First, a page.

Catherine Clarke Fox of National Geographic adds: “But all those plastic bottles use a lot of fossil fuels and pollute the environment. In fact, Americans buy more bottled water than any other nation in the world, adding 29 billion water bottles a year to the problem. In order to make all these bottles, manufacturers use 17 million barrels of crude oil. That’s enough oil to keep a million cars going for twelve months. Imagine a water bottle filled a quarter of the way up with oil. That’s about how much oil was needed to produce the bottle.”
Tired of getting animal blood on his socks, Uncle Sam reaches for his leather shoes…courtesy of the $1.5-billion-and-100-million-animal-skins-per-year U.S. industry.
“Leather is not simply a slaughterhouse byproduct,” says animal issues columnist Carla Bennett. “It’s a booming industry and an important part of the slaughter trade, since skin accounts for approximately 50 percent of the total byproduct value of cattle.” Leather is also made from slaughtered horses, sheep, lambs, goats, and pigs. “When dairy cows’ production declines, for example, their skin is made into leather; the hides of their offspring, ‘veal’ calves, are made into high-priced calfskin,” adds Bennett. “Thus, the economic success of the slaughterhouse (and the factory farm) is directly linked to the sale of leather goods.”
Another tactic for procuring animal skins is hunting. Species such as zebras, bison, water buffaloes, boars, deer, kangaroos, elephants, eels, sharks, dolphins, seals, walruses, frogs, crocodiles, lizards, and snakes are murdered solely for their hides. These animals are often endangered or illegally poached-and death is rarely swift or painless. Alligators are clubbed with axes and hammers and may suffer for hours. Reptiles are skinned alive to achieve suppleness in the leather and may take days to die. Kid goats are boiled alive.
A clever diversionary tactic of leather makers is to label their products “biodegradable” while pointing out that synthetic versions are usually petroleum-based. However, says Sally Clinton in Vegetarian Journal, the tanning process acts to “stabilize the collagen or protein fibers so that they are no longer biodegradable.” In turn, the Kirk-Othmer Encyclopedia of Chemical Technology explains, “On the basis of quantity of energy consumed per unit of product produced, the leather-manufacturing industry would be categorized with the aluminum, paper, steel, cement, and petroleum-manufacturing industries as a gross consumer of energy.” The primary reason for this is that over 95 percent of U.S. leather is chrome tanned. “All wastes containing chromium are considered hazardous by the EPA,” writes Clinton. The Centers for Disease Control and Prevention found that the incidence of leukemia among residents in an area surrounding one tannery in Kentucky was five times the national average. According to a study released by the New York State Department of Health, more than half of all testicular cancer victims work in tanneries.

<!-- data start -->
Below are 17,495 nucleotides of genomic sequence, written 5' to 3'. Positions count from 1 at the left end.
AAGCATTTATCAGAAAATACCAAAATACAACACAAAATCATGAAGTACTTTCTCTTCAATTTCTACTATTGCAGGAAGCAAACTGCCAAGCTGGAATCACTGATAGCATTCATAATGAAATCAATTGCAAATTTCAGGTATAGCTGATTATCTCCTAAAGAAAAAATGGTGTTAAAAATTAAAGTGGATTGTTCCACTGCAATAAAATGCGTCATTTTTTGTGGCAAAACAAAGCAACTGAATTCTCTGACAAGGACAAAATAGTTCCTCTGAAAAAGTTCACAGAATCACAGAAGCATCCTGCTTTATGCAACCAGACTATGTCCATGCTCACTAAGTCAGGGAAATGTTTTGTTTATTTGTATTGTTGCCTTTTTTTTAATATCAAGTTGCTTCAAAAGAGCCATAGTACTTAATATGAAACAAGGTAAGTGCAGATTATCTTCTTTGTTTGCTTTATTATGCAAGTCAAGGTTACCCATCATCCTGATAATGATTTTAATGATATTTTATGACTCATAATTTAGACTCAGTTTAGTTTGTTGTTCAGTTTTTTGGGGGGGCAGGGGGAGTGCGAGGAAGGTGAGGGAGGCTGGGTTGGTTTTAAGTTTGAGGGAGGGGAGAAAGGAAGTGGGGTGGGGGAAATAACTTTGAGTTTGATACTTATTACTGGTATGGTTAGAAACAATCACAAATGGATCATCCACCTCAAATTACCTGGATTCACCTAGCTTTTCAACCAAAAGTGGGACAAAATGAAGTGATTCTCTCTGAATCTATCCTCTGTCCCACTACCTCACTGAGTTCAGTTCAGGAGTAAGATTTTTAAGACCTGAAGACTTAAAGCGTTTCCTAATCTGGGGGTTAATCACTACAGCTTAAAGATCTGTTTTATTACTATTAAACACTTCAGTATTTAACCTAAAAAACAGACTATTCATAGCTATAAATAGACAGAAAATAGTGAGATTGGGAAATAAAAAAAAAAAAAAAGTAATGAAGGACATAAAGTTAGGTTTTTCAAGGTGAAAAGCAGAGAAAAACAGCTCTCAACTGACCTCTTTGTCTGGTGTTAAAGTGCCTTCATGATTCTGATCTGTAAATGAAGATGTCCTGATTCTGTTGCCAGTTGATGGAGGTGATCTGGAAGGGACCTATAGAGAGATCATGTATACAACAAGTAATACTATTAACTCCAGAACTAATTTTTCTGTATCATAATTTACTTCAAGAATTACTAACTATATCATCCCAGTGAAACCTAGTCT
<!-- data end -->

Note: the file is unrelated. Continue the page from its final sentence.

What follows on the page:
Uncle Sam heads for his beloved SUV, trying his best to not only find his cell phone but also to avoid stepping on the thousands of dying frogs that litter his driveway.
The South American tree frogs’ population is declining and biologists are blaming global warming. These frogs, it seems, have the very un-froglike habit of basking in the hot sun (most frogs normally avoid prolonged exposure to light due to the risk of overheating and dehydration). According to a research team at the University of Manchester, “global warming is leading to more cloud cover in the frogs’ natural habitat. This, in turn, is denying them the opportunity to ‘sunbathe’ and kill off fatal Chytrid fungal infections, leading to many species dying out.”
Andrew Gray, Curator of Herpetology at the Manchester Museum, says: “With a third of the world’s amphibians currently under threat it’s vitally important we do our utmost to investigate the reasons why they are dying out at such an alarming rate.”
Uncle Sam starts up the engine and plugs in his cell phone headset, ready for a drive’s worth of important, essential, and utterly crucial business calls…but how can he hear over the sorrowful primate calls echoing off the SUV’s interior?
Here’s how the United Nations describes it: “Columbite-tantalite-coltan for short-is a dull metallic ore found in major quantities in the eastern areas of Congo. When refined, coltan becomes metallic tantalum, a heat-resistant powder that can hold a high electrical charge.” Tantalum from coltan is used in consumer electronics products such as cell phones.
Why would the UN be involved in describing a component of your cell phone? Well, coltan is mined in the Democratic Republic of the Congo, an African nation besieged by a brutal civil war. The mining and sale of coltan is used by both sides in the conflict to fund their military mayhem. In addition, the UN explains: “In order to mine for coltan, rebels have overrun Congo’s national parks, clearing out large chunks of the area’s lush forests. In addition, the poverty and starvation caused by the war have driven some miners and rebels to hunt the parks’ endangered elephants and gorillas for food.” Within the Democratic Republic of the Congo, the number of eastern lowland gorillas has declined by 90% over the past 5 years, and only 3,000 now remain.
Uncle Sam (on the phone): “Yeah, I’m on my way. (pause) I’m fine. Just got a headache. So much damn background noise lately. (pause) Ah, stop your worrying. It’s all gonna be fine. What could possibly go wrong now that Obama is in charge?”
(To be continued?)